Marshall punter savors his trip home
HUNTINGTON - He's not stomping his feet over it - not his punting foot, anyway - but Marshall punter Tyler Williams has a point to make this week in his home state.
The 6-foot, 195-pound freshman from Fort Wayne, Ind., wouldn't have minded kicking for Purdue or any other Hoosier State school offering him a scholarship. But, like most others in his trade, he had to find a place to walk on and prove his case.
So far, Williams has made a profound statement with the Thundering Herd. After regaining the minimum 3.6 punts per game to qualify for an NCAA ranking, he is fourth in the nation at 47.53 yards per attempt.
Fresh off the 54-51 double-overtime win over Rice, Williams and the Herd hit the road again this weekend, taking on Purdue at Ross-Ade Stadium. Kickoff time is 3:15 p.m. Saturday, with the game airing on the Big Ten Network.
"I've got a little chip on my shoulder I think," Williams said Monday. "Coming out like I did, I felt like I had a good senior year [in high school] and was a little disappointed that I didn't get any looks, especially no scholarships. I was definitely disappointed. I feel like everything happens for a reason. I'm here for a reason.
"But it will be neat to go back to my home state and perform well, show everybody and show Purdue what they're missing."
About the time Williams uttered that statement, he was honored by Conference USA as the league's special teams player of the week. He averaged 50.8 yards on his five kicks against Rice, pinned the Owls inside their 20-yard line three times and launched bombs of 62 and 66 yards.
The 62-yarder came on his first attempt, and it was the most majestic. When the suborbital shot finally came down, the football hit the Rice Stadium floor a perfect pointed-end down. After the ball all but stuck in the turf, the Owls were stuck at their 4-yard line.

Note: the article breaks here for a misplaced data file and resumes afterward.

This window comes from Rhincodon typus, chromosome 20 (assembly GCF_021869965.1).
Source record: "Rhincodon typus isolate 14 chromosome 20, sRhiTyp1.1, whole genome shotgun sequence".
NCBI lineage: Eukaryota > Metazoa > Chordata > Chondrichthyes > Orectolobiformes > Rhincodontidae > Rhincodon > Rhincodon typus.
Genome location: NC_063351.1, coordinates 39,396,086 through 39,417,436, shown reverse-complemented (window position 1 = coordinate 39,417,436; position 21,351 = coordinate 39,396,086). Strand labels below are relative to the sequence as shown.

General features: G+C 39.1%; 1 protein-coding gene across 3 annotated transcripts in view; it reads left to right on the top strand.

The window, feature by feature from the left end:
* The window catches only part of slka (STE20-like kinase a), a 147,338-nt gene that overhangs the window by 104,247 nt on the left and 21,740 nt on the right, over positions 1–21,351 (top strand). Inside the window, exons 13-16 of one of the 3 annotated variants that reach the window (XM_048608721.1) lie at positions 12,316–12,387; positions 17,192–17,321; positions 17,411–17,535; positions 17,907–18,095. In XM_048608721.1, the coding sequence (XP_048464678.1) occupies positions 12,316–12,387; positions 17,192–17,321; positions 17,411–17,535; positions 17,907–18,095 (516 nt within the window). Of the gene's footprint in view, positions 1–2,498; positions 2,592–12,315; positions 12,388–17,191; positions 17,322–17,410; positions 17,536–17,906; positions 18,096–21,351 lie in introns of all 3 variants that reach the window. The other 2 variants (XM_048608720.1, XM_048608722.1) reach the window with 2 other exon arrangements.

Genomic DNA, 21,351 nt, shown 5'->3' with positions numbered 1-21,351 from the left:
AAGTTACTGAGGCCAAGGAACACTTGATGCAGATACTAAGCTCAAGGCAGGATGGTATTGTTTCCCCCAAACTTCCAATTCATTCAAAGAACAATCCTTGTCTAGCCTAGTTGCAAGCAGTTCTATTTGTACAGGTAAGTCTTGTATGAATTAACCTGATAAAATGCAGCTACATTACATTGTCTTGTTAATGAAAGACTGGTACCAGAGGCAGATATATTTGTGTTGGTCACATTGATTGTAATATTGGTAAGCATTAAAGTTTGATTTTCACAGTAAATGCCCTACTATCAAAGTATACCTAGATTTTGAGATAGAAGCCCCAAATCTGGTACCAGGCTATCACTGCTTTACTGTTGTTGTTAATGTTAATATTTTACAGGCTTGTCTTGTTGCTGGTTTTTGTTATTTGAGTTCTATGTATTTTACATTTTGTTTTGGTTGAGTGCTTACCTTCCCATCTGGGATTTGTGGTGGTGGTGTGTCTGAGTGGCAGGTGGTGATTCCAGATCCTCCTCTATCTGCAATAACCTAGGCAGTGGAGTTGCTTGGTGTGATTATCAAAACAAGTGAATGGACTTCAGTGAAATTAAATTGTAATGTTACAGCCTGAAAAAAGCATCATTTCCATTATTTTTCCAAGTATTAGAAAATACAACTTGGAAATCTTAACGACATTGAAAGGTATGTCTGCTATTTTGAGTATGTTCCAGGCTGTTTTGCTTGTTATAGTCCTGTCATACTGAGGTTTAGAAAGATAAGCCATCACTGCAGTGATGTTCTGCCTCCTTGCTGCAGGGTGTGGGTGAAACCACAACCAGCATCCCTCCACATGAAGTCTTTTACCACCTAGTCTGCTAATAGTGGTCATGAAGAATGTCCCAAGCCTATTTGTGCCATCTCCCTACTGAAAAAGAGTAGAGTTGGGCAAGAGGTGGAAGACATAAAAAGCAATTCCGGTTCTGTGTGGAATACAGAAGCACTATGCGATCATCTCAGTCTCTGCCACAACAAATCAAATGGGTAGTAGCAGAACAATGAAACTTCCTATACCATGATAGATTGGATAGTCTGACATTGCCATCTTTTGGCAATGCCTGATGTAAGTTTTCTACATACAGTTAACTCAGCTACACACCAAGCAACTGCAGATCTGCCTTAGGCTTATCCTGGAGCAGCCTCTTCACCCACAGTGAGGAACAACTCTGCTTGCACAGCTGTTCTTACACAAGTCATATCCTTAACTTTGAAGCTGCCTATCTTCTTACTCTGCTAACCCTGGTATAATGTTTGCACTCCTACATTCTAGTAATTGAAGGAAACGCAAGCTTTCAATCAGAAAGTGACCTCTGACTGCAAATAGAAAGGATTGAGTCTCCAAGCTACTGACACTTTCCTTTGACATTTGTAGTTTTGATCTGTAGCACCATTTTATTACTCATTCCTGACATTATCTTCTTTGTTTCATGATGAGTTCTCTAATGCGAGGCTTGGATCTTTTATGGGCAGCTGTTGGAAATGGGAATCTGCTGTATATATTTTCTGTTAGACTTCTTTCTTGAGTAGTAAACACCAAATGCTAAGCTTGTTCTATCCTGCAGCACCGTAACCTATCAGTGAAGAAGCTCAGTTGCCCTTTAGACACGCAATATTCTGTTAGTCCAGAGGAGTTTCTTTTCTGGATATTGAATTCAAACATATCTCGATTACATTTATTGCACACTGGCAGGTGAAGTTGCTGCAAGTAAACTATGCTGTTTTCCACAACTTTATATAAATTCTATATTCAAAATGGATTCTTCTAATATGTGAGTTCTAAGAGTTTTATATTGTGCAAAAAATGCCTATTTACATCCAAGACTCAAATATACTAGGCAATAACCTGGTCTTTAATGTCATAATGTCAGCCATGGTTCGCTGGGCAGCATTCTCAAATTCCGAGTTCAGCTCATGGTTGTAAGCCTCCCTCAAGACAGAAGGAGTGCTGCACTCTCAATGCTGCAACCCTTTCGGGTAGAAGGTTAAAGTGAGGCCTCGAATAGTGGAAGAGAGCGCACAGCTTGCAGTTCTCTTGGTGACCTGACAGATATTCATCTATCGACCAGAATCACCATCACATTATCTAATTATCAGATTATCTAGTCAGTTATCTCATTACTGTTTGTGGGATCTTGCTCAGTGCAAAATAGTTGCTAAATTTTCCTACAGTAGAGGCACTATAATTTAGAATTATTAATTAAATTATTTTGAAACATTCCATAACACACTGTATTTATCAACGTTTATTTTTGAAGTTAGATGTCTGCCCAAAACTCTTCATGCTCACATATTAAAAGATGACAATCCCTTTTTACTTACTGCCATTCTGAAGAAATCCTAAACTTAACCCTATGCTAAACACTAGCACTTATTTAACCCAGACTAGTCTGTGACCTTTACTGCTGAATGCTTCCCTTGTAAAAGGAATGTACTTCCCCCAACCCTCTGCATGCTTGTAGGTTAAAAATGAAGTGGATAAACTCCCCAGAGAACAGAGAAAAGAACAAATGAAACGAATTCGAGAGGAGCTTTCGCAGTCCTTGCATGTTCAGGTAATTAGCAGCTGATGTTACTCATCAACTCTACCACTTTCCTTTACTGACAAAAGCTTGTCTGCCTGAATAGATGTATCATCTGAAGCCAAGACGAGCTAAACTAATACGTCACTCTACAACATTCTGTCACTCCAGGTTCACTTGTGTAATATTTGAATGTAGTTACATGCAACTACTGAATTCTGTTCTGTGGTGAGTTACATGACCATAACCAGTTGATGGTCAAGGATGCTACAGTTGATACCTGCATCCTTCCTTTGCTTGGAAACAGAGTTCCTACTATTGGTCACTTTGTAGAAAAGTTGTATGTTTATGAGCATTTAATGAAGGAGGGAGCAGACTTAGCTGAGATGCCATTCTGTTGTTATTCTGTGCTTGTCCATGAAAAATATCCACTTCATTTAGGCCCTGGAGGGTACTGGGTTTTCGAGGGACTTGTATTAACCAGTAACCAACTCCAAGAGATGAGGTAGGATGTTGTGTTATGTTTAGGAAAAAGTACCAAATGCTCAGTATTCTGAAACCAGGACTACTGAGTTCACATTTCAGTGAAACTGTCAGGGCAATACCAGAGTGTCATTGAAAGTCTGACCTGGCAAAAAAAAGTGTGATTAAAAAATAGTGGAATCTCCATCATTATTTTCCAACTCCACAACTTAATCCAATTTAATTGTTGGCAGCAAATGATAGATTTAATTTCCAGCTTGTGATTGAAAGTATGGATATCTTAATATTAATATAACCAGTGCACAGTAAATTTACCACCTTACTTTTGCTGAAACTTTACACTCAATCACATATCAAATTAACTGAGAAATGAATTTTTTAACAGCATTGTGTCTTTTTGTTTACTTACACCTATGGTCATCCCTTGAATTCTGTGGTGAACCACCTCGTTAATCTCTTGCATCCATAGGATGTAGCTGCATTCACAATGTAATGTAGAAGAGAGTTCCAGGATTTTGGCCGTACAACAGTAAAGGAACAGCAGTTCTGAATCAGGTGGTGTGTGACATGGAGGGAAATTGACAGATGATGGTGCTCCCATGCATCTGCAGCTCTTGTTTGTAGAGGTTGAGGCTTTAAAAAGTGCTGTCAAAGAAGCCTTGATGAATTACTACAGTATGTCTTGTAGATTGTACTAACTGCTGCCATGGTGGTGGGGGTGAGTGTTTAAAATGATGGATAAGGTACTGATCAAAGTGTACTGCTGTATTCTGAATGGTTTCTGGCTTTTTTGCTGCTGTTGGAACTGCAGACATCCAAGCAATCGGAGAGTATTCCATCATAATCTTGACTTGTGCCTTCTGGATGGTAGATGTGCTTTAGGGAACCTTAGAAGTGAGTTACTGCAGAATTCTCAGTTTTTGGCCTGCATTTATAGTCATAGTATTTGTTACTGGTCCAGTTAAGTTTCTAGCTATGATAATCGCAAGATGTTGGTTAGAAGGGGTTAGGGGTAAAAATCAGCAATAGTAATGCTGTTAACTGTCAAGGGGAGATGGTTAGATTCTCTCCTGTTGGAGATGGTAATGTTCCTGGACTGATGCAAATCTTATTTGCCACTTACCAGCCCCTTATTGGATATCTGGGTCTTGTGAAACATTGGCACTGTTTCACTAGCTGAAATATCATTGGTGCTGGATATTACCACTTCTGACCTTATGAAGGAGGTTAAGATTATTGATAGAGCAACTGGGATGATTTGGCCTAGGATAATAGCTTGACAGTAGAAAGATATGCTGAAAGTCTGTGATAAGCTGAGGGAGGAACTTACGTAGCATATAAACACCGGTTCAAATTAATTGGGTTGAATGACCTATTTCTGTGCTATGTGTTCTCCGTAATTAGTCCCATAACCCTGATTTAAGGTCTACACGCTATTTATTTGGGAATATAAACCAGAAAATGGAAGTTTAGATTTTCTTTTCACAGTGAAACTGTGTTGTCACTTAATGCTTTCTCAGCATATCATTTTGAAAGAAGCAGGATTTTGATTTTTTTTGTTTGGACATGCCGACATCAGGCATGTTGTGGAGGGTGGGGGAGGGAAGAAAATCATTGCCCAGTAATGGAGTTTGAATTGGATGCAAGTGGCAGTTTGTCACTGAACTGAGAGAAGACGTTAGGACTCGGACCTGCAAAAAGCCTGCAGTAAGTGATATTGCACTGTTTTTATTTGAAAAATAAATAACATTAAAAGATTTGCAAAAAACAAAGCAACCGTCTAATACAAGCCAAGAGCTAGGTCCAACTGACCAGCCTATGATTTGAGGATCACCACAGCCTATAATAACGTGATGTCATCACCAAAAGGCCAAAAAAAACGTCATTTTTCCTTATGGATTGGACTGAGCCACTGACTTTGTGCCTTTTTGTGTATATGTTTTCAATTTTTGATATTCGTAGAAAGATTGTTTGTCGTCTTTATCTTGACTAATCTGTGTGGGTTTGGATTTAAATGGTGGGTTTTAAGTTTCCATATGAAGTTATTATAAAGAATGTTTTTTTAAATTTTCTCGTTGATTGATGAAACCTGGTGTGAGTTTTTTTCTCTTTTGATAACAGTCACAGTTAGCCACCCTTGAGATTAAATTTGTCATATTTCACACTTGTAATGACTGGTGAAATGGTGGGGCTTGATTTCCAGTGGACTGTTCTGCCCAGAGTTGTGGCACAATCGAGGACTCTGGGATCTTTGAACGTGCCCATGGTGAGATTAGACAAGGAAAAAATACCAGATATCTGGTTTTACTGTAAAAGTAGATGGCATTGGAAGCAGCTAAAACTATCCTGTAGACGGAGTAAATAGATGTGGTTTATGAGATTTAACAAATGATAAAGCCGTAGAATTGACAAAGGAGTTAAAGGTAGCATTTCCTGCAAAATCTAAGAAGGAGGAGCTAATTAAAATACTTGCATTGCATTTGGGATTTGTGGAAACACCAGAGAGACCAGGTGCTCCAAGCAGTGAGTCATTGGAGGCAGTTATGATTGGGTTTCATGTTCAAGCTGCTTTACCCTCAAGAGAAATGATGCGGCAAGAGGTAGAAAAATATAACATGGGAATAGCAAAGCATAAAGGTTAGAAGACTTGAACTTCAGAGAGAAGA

"You only get couple of those, I tell everybody. Nine times out of 10 the ball would have bounced into the end zone," Williams said. "That's hard to beat."
In the second quarter a punt of only 34 yards was just as effective, a coffin-corner kick downed at the Rice 5. That helped deny the Owls a chance at a late touchdown, giving the Herd a 21-14 halftime lead.
His final punt was the most critical. Taking the snap from Marshall goal line, he fired the ball past the Rice returner and it rolled to the Owls' 21, good for a career-high 66 yards.
His defensive teammates needed every yard. Had that kick been 2 yards shorter, Rice quarterback Taylor McHargue might have cleared the goal line with his shoulder-banging dive at the end of a 47-yard run. One yard shorter and the Owls could have scored on the next play.
As it was, Rice settled for a field goal and overtime, where the Herd finally prevailed. In a game where Marshall scored eight touchdowns, punting was as important as anything.
And remember, punting was one of the Herd's top questions entering the season.
"Tyler, his foot is amazing. It's crazy, knowing he's so young," said Herd safety Okechukwu Okoroha. "He helps us out a lot, pinning them down there, just booming it out of the park. He's helping us out a lot; that's what he needs to keep doing."
Reach Doug Smock at 304-348-5130 or firstname.lastname@example.org.